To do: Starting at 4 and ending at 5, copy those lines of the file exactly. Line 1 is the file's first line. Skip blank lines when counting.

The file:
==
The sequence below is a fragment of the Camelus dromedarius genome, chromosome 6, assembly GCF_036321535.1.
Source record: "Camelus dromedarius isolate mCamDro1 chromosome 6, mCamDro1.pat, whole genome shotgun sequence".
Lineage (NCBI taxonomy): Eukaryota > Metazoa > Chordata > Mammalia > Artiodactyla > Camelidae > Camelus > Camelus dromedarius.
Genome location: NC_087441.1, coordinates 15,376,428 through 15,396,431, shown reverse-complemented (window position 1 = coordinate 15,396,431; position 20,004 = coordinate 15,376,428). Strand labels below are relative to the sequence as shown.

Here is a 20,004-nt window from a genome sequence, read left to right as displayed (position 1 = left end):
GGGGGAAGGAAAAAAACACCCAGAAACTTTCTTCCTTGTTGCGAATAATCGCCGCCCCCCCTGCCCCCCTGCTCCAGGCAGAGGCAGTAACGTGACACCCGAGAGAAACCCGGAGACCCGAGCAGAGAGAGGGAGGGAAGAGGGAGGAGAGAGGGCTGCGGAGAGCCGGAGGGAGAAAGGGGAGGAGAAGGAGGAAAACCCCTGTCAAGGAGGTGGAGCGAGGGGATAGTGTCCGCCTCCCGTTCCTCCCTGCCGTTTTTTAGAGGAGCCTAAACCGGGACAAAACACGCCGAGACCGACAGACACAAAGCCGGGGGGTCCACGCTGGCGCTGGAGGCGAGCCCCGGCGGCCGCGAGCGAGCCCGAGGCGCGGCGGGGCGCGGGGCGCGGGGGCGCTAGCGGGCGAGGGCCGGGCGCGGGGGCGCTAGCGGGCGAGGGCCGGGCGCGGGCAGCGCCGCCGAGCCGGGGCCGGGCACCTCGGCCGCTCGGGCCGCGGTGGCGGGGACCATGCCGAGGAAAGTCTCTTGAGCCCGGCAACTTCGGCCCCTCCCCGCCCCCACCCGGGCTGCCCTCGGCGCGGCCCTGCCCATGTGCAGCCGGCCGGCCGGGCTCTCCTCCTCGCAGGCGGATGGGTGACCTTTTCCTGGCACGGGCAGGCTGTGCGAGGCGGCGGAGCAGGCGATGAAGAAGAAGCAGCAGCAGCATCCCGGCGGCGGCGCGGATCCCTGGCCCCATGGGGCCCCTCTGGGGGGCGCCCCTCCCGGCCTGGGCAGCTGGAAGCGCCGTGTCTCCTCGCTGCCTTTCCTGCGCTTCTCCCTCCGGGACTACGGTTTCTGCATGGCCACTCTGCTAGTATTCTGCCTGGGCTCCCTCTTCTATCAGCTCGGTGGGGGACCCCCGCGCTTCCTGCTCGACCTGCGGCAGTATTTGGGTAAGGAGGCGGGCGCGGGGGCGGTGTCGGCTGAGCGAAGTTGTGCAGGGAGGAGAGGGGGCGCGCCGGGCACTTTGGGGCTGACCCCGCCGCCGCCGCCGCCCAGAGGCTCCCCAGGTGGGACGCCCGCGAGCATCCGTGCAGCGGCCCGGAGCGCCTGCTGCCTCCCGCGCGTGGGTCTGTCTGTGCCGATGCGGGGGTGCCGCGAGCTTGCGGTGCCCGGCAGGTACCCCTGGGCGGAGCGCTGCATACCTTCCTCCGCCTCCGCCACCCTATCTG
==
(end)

Genome location: NC_087441.1, coordinates 15,376,428 through 15,396,431, shown reverse-complemented (window position 1 = coordinate 15,396,431; position 20,004 = coordinate 15,376,428). Strand labels below are relative to the sequence as shown.

Here is a 20,004-nt window from a genome sequence, read left to right as displayed (position 1 = left end):